The banks and traders trading mortgage derivatives were really just responding to the incentives put into place and to the implicit promise that the Federal Reserve would ride again to the rescue (see Greenspan Put). Therefore, I don't really blame the banks for responding to the incentives put into place. It'll be the same if bonds in the oil and gas sector blow up; the banks will be less to blame as they were just seeking a higher yield in a market starved for yield due to artificially low interest rates. How do you blame market participants for responding to price incentives?

    Ultimately, the blame needs to be pinned on the central bankers and politicians....and us. As voters we put up with the manipulation of our money supply by the Federal Reserve.

  3. TruthisaPeskyThing:

    I agree that the Left does make the rich richer. Because the Left believe that government programs will solve problems. The rich are glad to partner with the government to implement those programs and design those programs to help the rich get richer -- see Warren Buffet. And yes, the actions of central banks have made the rich richer; however, the actions of central banks are not the actions of the Left. Even if the Left controls the administration, they do not control the central bank. The Central Bank operates independently of the Administration.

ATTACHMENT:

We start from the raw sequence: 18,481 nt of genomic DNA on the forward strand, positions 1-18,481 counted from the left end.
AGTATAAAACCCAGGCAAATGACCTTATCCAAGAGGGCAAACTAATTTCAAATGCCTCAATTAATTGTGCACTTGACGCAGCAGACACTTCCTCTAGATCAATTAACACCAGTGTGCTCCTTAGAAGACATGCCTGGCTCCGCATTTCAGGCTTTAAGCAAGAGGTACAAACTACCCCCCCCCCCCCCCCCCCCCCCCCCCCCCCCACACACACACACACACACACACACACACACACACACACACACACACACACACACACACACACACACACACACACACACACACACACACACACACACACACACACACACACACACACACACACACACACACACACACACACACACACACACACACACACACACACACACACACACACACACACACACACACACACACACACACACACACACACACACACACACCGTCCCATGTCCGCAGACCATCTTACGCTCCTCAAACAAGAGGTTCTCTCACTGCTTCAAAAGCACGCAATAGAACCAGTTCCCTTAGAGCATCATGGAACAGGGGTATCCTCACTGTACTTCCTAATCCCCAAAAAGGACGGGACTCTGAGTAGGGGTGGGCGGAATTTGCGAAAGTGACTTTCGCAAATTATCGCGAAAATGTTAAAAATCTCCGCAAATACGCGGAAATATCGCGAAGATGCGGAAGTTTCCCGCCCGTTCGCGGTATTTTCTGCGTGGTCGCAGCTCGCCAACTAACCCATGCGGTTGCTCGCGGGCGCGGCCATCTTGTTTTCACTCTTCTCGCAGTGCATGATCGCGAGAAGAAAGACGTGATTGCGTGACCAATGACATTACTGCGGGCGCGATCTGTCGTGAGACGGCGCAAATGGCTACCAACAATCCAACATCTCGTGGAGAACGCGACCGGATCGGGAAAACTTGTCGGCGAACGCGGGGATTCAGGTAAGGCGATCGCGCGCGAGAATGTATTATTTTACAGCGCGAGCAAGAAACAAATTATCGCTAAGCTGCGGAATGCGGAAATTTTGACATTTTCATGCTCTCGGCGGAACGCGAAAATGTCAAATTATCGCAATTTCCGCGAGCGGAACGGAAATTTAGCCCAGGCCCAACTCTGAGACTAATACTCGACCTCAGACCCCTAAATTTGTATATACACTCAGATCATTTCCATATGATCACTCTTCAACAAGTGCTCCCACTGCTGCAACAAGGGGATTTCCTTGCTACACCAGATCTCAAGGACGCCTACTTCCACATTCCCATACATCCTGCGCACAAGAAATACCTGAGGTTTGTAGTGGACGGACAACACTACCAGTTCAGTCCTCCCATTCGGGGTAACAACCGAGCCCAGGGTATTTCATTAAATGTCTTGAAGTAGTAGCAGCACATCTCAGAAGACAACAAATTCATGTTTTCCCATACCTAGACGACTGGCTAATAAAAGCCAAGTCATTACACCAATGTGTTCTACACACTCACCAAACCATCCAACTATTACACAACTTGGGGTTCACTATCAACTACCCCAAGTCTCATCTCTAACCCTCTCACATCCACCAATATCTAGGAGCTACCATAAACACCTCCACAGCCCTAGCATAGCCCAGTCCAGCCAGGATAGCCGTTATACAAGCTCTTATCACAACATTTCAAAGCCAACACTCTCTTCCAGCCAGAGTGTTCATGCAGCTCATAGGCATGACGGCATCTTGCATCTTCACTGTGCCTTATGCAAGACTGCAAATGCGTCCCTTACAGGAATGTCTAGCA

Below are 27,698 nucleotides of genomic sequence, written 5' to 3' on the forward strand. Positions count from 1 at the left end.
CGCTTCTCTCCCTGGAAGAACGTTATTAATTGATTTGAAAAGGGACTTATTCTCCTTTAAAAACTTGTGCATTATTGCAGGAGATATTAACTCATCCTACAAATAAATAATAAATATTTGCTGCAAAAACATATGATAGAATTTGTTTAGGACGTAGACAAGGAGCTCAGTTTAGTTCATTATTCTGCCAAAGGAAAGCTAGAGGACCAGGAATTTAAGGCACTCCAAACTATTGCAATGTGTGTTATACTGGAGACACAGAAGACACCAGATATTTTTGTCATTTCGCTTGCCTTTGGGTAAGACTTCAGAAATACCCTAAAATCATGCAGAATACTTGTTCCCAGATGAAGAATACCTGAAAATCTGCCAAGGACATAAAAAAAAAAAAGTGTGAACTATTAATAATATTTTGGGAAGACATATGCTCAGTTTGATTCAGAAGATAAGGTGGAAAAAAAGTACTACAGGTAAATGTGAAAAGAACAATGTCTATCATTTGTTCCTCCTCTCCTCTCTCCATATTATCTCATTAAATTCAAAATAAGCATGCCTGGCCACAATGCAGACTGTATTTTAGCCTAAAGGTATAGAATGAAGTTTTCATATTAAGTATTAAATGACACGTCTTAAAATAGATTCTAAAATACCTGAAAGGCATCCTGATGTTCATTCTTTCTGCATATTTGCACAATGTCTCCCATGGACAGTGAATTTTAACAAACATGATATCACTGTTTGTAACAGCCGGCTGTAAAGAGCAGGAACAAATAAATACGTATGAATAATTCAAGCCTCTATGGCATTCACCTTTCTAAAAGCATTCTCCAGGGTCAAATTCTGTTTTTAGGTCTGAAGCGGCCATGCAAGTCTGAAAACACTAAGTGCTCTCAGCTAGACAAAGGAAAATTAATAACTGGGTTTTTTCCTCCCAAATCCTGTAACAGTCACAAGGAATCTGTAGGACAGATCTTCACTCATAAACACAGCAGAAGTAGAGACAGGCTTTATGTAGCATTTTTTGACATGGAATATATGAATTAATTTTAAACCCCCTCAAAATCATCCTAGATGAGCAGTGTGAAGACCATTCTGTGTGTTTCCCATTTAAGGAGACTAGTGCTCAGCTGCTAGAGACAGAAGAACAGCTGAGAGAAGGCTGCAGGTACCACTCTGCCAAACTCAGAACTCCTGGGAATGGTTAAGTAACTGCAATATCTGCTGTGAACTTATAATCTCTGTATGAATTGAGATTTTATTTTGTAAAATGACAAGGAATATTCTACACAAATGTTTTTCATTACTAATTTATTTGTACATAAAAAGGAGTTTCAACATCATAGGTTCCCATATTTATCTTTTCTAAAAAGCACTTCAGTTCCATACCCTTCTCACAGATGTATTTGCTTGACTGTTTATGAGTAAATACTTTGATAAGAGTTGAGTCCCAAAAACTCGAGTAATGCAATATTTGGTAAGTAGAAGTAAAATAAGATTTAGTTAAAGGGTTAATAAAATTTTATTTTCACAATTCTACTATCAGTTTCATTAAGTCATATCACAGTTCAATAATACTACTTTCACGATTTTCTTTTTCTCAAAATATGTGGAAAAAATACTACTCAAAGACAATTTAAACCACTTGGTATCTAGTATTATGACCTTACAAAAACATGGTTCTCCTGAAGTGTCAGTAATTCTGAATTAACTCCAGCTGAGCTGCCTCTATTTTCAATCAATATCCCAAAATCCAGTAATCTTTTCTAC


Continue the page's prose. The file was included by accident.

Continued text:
4. stanbrown:

    Wall Street either recklessly or intentionally created products that were fraudulently marketed. The mortgage backed securities were sold as being basically zero risk products. They weren't.

  5. Matthew Slyfield:

    1. Before the sub-prime mortgage bubble even started, bank regulators in the US created a rule that investments that the regulators didn't consider risk free wouldn't count in full towards a bank's reserve requirement. Mortgage backed securities were one of a very small number of investment products on that list.
    2. Prior to 1, mortgage backed securities were very low risk because they only contained prime mortgages.
    3. In order to meet the increased demand for mortgage backed securities the issuers of mortgage backed securities were forced to include sub-prime mortgages, which is where all the risk came from.